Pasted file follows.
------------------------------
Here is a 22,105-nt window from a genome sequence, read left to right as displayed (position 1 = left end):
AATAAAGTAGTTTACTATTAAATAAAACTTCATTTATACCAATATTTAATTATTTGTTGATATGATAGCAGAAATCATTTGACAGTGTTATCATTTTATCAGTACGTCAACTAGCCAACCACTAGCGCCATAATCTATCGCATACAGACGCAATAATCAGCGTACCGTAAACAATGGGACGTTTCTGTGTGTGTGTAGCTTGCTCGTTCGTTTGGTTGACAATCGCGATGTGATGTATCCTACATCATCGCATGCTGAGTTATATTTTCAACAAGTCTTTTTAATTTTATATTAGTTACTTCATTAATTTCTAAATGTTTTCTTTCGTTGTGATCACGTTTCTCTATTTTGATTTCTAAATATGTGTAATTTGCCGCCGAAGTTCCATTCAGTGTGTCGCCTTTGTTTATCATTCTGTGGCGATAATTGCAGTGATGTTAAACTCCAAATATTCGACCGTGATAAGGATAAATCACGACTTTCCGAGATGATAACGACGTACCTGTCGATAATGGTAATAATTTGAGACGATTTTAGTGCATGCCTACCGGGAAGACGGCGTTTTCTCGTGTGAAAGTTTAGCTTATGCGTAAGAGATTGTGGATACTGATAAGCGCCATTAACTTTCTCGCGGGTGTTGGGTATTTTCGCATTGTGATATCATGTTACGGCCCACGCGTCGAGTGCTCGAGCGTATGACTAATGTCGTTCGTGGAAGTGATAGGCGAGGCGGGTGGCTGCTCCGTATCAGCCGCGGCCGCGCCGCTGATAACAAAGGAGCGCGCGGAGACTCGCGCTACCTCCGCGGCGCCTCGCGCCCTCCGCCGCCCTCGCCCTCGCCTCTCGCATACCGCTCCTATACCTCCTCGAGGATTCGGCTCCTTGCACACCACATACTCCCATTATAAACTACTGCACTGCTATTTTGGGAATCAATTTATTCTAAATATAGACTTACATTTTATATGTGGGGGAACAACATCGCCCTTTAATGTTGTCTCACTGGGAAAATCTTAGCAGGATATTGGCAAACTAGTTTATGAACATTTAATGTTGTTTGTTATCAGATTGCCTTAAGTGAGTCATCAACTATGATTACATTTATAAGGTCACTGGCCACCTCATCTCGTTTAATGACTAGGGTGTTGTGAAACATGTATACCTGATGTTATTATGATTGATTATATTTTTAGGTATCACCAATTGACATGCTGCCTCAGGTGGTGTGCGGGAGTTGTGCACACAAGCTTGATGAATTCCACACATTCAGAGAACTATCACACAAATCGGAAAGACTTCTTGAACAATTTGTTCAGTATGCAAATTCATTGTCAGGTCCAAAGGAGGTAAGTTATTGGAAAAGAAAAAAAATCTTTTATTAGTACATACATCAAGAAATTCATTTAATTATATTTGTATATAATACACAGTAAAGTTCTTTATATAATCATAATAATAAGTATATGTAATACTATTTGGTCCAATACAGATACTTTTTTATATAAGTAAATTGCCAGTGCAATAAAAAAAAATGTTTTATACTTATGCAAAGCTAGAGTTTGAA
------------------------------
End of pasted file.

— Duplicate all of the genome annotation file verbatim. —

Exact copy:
Here is a 22,105-nt window from a genome sequence, read left to right as displayed (position 1 = left end):
AATAAAGTAGTTTACTATTAAATAAAACTTCATTTATACCAATATTTAATTATTTGTTGATATGATAGCAGAAATCATTTGACAGTGTTATCATTTTATCAGTACGTCAACTAGCCAACCACTAGCGCCATAATCTATCGCATACAGACGCAATAATCAGCGTACCGTAAACAATGGGACGTTTCTGTGTGTGTGTAGCTTGCTCGTTCGTTTGGTTGACAATCGCGATGTGATGTATCCTACATCATCGCATGCTGAGTTATATTTTCAACAAGTCTTTTTAATTTTATATTAGTTACTTCATTAATTTCTAAATGTTTTCTTTCGTTGTGATCACGTTTCTCTATTTTGATTTCTAAATATGTGTAATTTGCCGCCGAAGTTCCATTCAGTGTGTCGCCTTTGTTTATCATTCTGTGGCGATAATTGCAGTGATGTTAAACTCCAAATATTCGACCGTGATAAGGATAAATCACGACTTTCCGAGATGATAACGACGTACCTGTCGATAATGGTAATAATTTGAGACGATTTTAGTGCATGCCTACCGGGAAGACGGCGTTTTCTCGTGTGAAAGTTTAGCTTATGCGTAAGAGATTGTGGATACTGATAAGCGCCATTAACTTTCTCGCGGGTGTTGGGTATTTTCGCATTGTGATATCATGTTACGGCCCACGCGTCGAGTGCTCGAGCGTATGACTAATGTCGTTCGTGGAAGTGATAGGCGAGGCGGGTGGCTGCTCCGTATCAGCCGCGGCCGCGCCGCTGATAACAAAGGAGCGCGCGGAGACTCGCGCTACCTCCGCGGCGCCTCGCGCCCTCCGCCGCCCTCGCCCTCGCCTCTCGCATACCGCTCCTATACCTCCTCGAGGATTCGGCTCCTTGCACACCACATACTCCCATTATAAACTACTGCACTGCTATTTTGGGAATCAATTTATTCTAAATATAGACTTACATTTTATATGTGGGGGAACAACATCGCCCTTTAATGTTGTCTCACTGGGAAAATCTTAGCAGGATATTGGCAAACTAGTTTATGAACATTTAATGTTGTTTGTTATCAGATTGCCTTAAGTGAGTCATCAACTATGATTACATTTATAAGGTCACTGGCCACCTCATCTCGTTTAATGACTAGGGTGTTGTGAAACATGTATACCTGATGTTATTATGATTGATTATATTTTTAGGTATCACCAATTGACATGCTGCCTCAGGTGGTGTGCGGGAGTTGTGCACACAAGCTTGATGAATTCCACACATTCAGAGAACTATCACACAAATCGGAAAGACTTCTTGAACAATTTGTTCAGTATGCAAATTCATTGTCAGGTCCAAAGGAGGTAAGTTATTGGAAAAGAAAAAAAATCTTTTATTAGTACATACATCAAGAAATTCATTTAATTATATTTGTATATAATACACAGTAAAGTTCTTTATATAATCATAATAATAAGTATATGTAATACTATTTGGTCCAATACAGATACTTTTTTATATAAGTAAATTGCCAGTGCAATAAAAAAAAATGTTTTATACTTATGCAAAGCTAGAGTTTGAA